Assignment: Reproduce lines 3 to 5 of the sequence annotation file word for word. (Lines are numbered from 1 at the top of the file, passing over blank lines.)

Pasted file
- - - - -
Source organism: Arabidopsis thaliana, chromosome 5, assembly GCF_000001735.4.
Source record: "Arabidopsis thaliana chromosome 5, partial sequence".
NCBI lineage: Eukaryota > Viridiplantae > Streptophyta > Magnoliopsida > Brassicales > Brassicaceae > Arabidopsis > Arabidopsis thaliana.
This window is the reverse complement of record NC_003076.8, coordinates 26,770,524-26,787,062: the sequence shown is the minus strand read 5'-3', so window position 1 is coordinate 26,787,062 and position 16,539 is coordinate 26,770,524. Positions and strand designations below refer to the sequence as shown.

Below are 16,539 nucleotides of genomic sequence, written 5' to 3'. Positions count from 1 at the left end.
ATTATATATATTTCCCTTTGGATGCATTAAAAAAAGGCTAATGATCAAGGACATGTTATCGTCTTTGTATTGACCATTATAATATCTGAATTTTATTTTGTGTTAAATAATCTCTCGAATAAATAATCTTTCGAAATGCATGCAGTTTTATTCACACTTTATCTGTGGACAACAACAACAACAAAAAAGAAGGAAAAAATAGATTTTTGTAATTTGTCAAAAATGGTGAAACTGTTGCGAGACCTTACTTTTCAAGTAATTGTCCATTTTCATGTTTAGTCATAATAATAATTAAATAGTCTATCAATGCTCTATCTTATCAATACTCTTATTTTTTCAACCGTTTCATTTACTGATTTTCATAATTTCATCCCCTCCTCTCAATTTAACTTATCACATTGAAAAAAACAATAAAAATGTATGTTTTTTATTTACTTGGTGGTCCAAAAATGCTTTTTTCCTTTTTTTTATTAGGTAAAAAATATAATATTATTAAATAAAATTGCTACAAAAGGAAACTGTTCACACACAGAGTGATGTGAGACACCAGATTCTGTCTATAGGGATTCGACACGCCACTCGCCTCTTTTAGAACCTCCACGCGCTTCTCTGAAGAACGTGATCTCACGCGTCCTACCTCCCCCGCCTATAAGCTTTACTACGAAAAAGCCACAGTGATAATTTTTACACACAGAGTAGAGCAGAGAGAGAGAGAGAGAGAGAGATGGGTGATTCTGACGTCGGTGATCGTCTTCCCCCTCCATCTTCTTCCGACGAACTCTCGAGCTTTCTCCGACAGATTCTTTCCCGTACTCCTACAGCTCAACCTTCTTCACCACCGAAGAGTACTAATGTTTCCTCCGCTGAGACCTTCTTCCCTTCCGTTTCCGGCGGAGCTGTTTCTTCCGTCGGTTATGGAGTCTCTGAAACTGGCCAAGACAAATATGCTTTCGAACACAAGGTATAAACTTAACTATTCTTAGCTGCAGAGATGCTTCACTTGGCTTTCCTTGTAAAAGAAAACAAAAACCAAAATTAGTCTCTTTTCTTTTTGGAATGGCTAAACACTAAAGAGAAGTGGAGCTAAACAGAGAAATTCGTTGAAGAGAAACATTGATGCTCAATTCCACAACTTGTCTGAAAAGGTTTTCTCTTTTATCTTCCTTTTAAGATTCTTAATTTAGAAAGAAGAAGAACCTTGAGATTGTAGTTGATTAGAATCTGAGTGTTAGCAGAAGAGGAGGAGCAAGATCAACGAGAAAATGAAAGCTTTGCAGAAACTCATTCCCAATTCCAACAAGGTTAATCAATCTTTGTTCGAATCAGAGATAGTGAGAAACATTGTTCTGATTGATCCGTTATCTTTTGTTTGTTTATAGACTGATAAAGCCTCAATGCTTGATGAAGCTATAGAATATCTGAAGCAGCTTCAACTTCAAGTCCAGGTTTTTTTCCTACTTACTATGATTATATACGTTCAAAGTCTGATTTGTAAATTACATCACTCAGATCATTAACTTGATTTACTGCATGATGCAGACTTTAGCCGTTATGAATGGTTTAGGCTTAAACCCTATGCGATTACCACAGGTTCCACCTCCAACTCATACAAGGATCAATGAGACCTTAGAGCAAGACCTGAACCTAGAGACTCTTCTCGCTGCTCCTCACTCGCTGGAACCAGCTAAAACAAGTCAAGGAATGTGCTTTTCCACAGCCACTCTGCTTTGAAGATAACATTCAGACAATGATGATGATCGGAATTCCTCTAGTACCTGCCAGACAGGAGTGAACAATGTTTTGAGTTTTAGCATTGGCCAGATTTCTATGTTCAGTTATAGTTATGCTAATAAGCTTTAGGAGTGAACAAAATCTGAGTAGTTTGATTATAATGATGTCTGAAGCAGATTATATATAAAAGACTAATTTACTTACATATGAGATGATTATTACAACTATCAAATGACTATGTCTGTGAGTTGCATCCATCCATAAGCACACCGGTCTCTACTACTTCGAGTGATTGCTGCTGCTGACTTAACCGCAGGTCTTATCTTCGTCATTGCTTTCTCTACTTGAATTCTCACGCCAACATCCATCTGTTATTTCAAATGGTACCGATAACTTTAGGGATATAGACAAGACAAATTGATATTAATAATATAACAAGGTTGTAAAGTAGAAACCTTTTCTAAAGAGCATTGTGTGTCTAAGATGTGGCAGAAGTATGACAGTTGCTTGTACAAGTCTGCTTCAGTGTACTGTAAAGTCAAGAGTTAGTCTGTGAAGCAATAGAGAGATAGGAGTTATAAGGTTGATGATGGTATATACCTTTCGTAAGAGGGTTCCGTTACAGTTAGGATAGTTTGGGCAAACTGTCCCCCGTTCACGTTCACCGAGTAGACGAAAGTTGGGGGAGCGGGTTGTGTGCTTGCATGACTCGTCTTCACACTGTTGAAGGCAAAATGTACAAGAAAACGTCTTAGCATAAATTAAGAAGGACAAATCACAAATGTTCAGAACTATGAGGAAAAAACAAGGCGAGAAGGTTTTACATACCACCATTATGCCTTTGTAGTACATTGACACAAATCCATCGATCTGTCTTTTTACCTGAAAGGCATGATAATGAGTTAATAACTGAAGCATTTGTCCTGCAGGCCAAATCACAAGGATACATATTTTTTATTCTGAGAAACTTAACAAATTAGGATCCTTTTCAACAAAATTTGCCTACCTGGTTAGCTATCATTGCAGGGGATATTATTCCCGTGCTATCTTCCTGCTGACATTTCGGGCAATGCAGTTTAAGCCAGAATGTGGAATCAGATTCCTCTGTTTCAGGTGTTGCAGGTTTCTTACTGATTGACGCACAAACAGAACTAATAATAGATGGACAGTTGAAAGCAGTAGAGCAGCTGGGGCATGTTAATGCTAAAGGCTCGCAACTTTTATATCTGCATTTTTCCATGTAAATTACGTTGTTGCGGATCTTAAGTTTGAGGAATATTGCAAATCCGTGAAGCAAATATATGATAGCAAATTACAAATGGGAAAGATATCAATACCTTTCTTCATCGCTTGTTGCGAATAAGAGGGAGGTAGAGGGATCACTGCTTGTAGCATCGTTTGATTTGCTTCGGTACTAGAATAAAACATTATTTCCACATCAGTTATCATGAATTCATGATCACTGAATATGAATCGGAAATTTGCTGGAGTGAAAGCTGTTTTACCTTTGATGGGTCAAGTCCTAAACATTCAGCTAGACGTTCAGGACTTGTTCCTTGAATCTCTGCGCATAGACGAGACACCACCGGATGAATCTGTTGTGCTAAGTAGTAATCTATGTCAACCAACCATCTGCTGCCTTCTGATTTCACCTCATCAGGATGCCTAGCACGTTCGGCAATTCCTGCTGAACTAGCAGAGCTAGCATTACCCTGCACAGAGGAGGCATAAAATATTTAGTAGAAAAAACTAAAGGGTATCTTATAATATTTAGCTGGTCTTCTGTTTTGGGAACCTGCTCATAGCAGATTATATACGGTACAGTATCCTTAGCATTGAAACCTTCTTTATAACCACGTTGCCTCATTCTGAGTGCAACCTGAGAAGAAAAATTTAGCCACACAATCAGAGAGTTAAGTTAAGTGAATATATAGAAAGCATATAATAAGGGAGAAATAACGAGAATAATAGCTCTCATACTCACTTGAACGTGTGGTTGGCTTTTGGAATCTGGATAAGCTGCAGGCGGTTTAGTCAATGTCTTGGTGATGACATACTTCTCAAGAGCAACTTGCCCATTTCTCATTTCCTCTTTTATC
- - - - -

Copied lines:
NCBI lineage: Eukaryota > Viridiplantae > Streptophyta > Magnoliopsida > Brassicales > Brassicaceae > Arabidopsis > Arabidopsis thaliana.
This window is the reverse complement of record NC_003076.8, coordinates 26,770,524-26,787,062: the sequence shown is the minus strand read 5'-3', so window position 1 is coordinate 26,787,062 and position 16,539 is coordinate 26,770,524. Positions and strand designations below refer to the sequence as shown.

Below are 16,539 nucleotides of genomic sequence, written 5' to 3'. Positions count from 1 at the left end.